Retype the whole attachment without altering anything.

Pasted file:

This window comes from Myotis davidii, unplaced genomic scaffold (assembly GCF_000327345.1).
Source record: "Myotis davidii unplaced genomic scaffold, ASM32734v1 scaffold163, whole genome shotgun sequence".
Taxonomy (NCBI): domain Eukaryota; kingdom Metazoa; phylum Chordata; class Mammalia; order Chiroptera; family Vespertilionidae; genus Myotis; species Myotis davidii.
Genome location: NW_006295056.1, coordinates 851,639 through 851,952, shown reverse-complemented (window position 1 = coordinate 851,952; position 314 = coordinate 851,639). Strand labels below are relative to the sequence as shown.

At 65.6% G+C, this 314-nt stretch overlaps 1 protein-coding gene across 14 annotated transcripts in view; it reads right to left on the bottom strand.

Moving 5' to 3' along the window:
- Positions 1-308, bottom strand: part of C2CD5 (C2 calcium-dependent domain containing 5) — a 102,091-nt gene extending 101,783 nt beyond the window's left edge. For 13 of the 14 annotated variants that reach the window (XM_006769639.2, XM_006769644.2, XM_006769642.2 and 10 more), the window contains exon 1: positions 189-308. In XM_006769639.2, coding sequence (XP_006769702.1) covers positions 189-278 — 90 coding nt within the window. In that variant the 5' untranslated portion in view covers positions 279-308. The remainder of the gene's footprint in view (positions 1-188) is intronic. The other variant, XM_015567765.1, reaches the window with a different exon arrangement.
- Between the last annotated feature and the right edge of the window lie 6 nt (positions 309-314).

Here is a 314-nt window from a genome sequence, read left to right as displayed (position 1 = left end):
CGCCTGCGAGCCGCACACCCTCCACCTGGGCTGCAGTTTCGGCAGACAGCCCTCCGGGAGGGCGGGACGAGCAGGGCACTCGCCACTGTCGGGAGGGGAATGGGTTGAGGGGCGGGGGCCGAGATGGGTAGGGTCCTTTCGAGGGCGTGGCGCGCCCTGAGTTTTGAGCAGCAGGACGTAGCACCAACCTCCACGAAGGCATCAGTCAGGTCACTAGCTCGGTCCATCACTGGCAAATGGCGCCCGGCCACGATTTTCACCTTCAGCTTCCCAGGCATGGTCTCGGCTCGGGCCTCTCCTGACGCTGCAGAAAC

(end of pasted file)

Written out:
This window comes from Myotis davidii, unplaced genomic scaffold (assembly GCF_000327345.1).
Source record: "Myotis davidii unplaced genomic scaffold, ASM32734v1 scaffold163, whole genome shotgun sequence".
Taxonomy (NCBI): domain Eukaryota; kingdom Metazoa; phylum Chordata; class Mammalia; order Chiroptera; family Vespertilionidae; genus Myotis; species Myotis davidii.
Genome location: NW_006295056.1, coordinates 851,639 through 851,952, shown reverse-complemented (window position 1 = coordinate 851,952; position 314 = coordinate 851,639). Strand labels below are relative to the sequence as shown.

At 65.6% G+C, this 314-nt stretch overlaps 1 protein-coding gene across 14 annotated transcripts in view; it reads right to left on the bottom strand.

Moving 5' to 3' along the window:
- Positions 1-308, bottom strand: part of C2CD5 (C2 calcium-dependent domain containing 5) — a 102,091-nt gene extending 101,783 nt beyond the window's left edge. For 13 of the 14 annotated variants that reach the window (XM_006769639.2, XM_006769644.2, XM_006769642.2 and 10 more), the window contains exon 1: positions 189-308. In XM_006769639.2, coding sequence (XP_006769702.1) covers positions 189-278 — 90 coding nt within the window. In that variant the 5' untranslated portion in view covers positions 279-308. The remainder of the gene's footprint in view (positions 1-188) is intronic. The other variant, XM_015567765.1, reaches the window with a different exon arrangement.
- Between the last annotated feature and the right edge of the window lie 6 nt (positions 309-314).

Here is a 314-nt window from a genome sequence, read left to right as displayed (position 1 = left end):
CGCCTGCGAGCCGCACACCCTCCACCTGGGCTGCAGTTTCGGCAGACAGCCCTCCGGGAGGGCGGGACGAGCAGGGCACTCGCCACTGTCGGGAGGGGAATGGGTTGAGGGGCGGGGGCCGAGATGGGTAGGGTCCTTTCGAGGGCGTGGCGCGCCCTGAGTTTTGAGCAGCAGGACGTAGCACCAACCTCCACGAAGGCATCAGTCAGGTCACTAGCTCGGTCCATCACTGGCAAATGGCGCCCGGCCACGATTTTCACCTTCAGCTTCCCAGGCATGGTCTCGGCTCGGGCCTCTCCTGACGCTGCAGAAAC